PERMANENT secretaries were yesterday rapped over the knuckles by the Parliamentary Standing Committee on Public Accounts (PAC) for under- or overspending, vacancies that are not being filled on time, recurring Tender Board exemptions and an increase in bursaries awarded to civil servants.
This came to light during a consultative meeting between PAC and the ministerial accounting officers.
Overspending in six ministries in 2010 amounted to N$484 million. In 2009, overspending in five ministries was N$197 million.
Conversely, overall underspending, which the PAC said was a recurring trend in some ministries, stood at N$441 million in 2010, and N$540 million in 2009.
The chairperson of the PAC, Usutuaije Maamberua, said underspending of budgets was not only counter-productive but had an effect on the implementation of important government projects.
Without being specific, Auditor General Junius Kandjeke added that three ministries had overspent their budgets for 10 years.
Another serious concern expressed by the PAC is a growing tendency in some government institutions to keep large balances in their suspense accounts, with apparently little effort to reconcile and clear these accounts.
Kandjeke said this was a risk area for fraud, as large amounts of money could be Â“hiddenÂ” in the suspense accounts.
The PAC thus suggested a monthly reconciliation of minstriesÂ’ suspense accounts.
The committee further said millions of dollars were returned to the treasury every year because vacancies remained unfilled.
It also observed an increase in bursaries and study loans granted to civil servants, with no apparent link between their work and fields of study.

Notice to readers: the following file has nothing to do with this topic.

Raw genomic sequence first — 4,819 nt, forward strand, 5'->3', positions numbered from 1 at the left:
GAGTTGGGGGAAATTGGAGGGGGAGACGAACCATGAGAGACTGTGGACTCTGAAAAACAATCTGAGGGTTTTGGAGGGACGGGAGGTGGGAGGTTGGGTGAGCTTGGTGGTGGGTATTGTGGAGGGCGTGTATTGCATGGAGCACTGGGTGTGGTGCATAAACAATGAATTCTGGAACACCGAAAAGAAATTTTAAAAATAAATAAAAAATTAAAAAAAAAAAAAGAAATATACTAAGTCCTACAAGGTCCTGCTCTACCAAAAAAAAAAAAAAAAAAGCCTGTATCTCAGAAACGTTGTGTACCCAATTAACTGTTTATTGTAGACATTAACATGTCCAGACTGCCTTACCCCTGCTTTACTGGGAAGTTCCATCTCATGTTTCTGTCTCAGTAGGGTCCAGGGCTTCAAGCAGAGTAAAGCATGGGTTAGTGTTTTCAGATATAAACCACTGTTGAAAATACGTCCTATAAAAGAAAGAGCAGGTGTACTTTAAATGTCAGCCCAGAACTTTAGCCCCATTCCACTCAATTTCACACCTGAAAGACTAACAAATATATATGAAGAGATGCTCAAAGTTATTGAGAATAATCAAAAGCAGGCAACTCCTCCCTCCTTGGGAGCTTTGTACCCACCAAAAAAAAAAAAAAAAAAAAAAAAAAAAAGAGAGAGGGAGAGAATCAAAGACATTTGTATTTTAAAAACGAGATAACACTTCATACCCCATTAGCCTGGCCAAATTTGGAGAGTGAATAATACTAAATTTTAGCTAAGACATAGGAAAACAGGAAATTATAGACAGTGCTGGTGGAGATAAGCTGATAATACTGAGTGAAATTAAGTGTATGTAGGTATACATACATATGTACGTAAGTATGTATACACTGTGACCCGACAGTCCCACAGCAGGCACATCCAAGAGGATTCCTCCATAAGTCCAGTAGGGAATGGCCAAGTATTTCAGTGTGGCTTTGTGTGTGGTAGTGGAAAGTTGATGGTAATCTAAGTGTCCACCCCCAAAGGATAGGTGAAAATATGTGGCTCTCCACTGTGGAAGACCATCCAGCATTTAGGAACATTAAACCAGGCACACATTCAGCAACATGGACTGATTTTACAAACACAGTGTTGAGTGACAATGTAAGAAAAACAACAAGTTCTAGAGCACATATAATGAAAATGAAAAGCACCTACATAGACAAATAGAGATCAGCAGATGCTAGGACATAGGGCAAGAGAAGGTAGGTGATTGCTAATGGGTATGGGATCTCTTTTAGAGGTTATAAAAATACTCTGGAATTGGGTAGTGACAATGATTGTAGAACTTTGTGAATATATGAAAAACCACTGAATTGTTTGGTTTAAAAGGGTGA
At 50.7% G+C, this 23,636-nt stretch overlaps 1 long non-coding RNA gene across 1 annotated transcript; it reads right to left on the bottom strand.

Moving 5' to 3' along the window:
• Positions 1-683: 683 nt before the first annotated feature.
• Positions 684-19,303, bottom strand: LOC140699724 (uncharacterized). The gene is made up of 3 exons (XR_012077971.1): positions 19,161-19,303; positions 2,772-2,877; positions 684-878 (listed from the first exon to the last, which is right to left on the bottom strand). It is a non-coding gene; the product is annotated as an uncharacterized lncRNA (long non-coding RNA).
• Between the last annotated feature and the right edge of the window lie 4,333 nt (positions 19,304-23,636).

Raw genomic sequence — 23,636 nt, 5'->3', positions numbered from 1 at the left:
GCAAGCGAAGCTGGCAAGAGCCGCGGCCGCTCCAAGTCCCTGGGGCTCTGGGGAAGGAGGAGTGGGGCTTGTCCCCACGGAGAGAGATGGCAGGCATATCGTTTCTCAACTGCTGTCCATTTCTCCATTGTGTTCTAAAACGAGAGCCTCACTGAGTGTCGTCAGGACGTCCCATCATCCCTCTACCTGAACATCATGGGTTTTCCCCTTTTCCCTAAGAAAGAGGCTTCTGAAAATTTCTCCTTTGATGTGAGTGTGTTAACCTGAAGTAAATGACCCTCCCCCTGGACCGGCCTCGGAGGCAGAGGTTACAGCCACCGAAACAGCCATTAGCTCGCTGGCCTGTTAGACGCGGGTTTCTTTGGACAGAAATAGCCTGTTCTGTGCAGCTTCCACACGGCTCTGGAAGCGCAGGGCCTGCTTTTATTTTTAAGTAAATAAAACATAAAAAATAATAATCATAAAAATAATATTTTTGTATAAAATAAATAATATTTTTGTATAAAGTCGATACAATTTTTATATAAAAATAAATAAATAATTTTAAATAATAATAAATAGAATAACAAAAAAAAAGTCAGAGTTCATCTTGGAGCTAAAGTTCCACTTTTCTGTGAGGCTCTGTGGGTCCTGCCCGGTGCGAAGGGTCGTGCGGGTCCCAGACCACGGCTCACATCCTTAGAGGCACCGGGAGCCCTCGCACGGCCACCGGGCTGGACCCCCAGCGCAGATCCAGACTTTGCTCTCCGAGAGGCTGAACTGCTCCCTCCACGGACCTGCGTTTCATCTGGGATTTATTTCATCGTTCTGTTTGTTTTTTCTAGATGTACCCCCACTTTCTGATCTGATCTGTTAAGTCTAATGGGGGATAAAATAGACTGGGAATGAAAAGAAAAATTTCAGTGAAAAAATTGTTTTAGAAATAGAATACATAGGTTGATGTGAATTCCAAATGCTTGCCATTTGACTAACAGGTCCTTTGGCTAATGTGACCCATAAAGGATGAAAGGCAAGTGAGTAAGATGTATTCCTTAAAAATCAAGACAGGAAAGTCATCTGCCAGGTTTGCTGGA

Maamberua said the PAC was concerned about the procedure of awarding these bursaries, and commented that there seemed to be a lack of uniform procedures on criteria, conditions and management of the bursary awards.
The committee also said from audit reports it became apparent that government institutions violated Tender Board regulations by spending more than what was approved or allowed.
Secretary to Cabinet Frans Kapofi said overspending in ministries was due to “real-life issues that cannot be avoided”.
“I do not think that any permanent secretary willingly decides to spend [more] money; that is unheard of,” Kapofi said.
He said vacancies were not filled because the public sector failed to attract qualified staff.
He was however quick to add that government positions should not be used to create employment, but to get the right people to do the job.
The PAC also complained about non-implementation of a number of capital projects, but Kapofi ascribed this to a skills shortage in government, while more capital projects are added annually without clearing the backlog first.
PSes also ascribed the slow implementation of capital projects to late budget approval.
The permanent secretary of the Ministry of Lands, Lidwina Shapwa, proposed that the accounting officers be given the power to hire and fire staff. At the moment, the Public Service Commission approves appointments.
The permanent secretary of the Ministry of Health and Social Services, Andrew Ndishishi, suggested that laws and regulations guiding the work of accounting officers were outdated, rendering their work “too bureaucratic”.
PSes also complained that they were overextended because it was obligatory for each of them to serve on no fewer than seven public institutions’ boards.